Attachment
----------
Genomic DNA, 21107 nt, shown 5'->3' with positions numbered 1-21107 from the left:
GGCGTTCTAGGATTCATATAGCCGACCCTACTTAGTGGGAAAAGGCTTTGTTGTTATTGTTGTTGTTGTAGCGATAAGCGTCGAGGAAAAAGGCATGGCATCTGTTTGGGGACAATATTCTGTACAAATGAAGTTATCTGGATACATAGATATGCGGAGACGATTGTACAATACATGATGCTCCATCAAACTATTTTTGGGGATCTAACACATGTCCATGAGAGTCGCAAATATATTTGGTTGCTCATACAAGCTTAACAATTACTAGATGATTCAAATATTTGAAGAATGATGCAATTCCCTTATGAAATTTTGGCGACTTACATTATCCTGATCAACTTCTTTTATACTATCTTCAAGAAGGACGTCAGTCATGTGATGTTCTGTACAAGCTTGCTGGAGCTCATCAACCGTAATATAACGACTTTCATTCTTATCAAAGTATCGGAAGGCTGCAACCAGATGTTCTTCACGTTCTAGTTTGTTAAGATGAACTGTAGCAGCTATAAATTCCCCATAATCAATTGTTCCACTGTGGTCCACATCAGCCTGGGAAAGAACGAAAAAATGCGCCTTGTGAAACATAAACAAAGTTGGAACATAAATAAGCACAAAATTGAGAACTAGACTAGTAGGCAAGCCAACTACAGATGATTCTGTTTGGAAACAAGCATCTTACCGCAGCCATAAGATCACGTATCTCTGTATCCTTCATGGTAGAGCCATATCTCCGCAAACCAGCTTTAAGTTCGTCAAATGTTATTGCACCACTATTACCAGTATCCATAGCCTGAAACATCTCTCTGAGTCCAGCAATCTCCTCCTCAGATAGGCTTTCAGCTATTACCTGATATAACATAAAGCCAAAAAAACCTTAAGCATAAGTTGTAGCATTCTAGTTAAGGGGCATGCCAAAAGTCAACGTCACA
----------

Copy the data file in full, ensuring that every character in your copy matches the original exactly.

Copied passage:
Genomic DNA, 21107 nt, shown 5'->3' with positions numbered 1-21107 from the left:
GGCGTTCTAGGATTCATATAGCCGACCCTACTTAGTGGGAAAAGGCTTTGTTGTTATTGTTGTTGTTGTAGCGATAAGCGTCGAGGAAAAAGGCATGGCATCTGTTTGGGGACAATATTCTGTACAAATGAAGTTATCTGGATACATAGATATGCGGAGACGATTGTACAATACATGATGCTCCATCAAACTATTTTTGGGGATCTAACACATGTCCATGAGAGTCGCAAATATATTTGGTTGCTCATACAAGCTTAACAATTACTAGATGATTCAAATATTTGAAGAATGATGCAATTCCCTTATGAAATTTTGGCGACTTACATTATCCTGATCAACTTCTTTTATACTATCTTCAAGAAGGACGTCAGTCATGTGATGTTCTGTACAAGCTTGCTGGAGCTCATCAACCGTAATATAACGACTTTCATTCTTATCAAAGTATCGGAAGGCTGCAACCAGATGTTCTTCACGTTCTAGTTTGTTAAGATGAACTGTAGCAGCTATAAATTCCCCATAATCAATTGTTCCACTGTGGTCCACATCAGCCTGGGAAAGAACGAAAAAATGCGCCTTGTGAAACATAAACAAAGTTGGAACATAAATAAGCACAAAATTGAGAACTAGACTAGTAGGCAAGCCAACTACAGATGATTCTGTTTGGAAACAAGCATCTTACCGCAGCCATAAGATCACGTATCTCTGTATCCTTCATGGTAGAGCCATATCTCCGCAAACCAGCTTTAAGTTCGTCAAATGTTATTGCACCACTATTACCAGTATCCATAGCCTGAAACATCTCTCTGAGTCCAGCAATCTCCTCCTCAGATAGGCTTTCAGCTATTACCTGATATAACATAAAGCCAAAAAAACCTTAAGCATAAGTTGTAGCATTCTAGTTAAGGGGCATGCCAAAAGTCAACGTCACA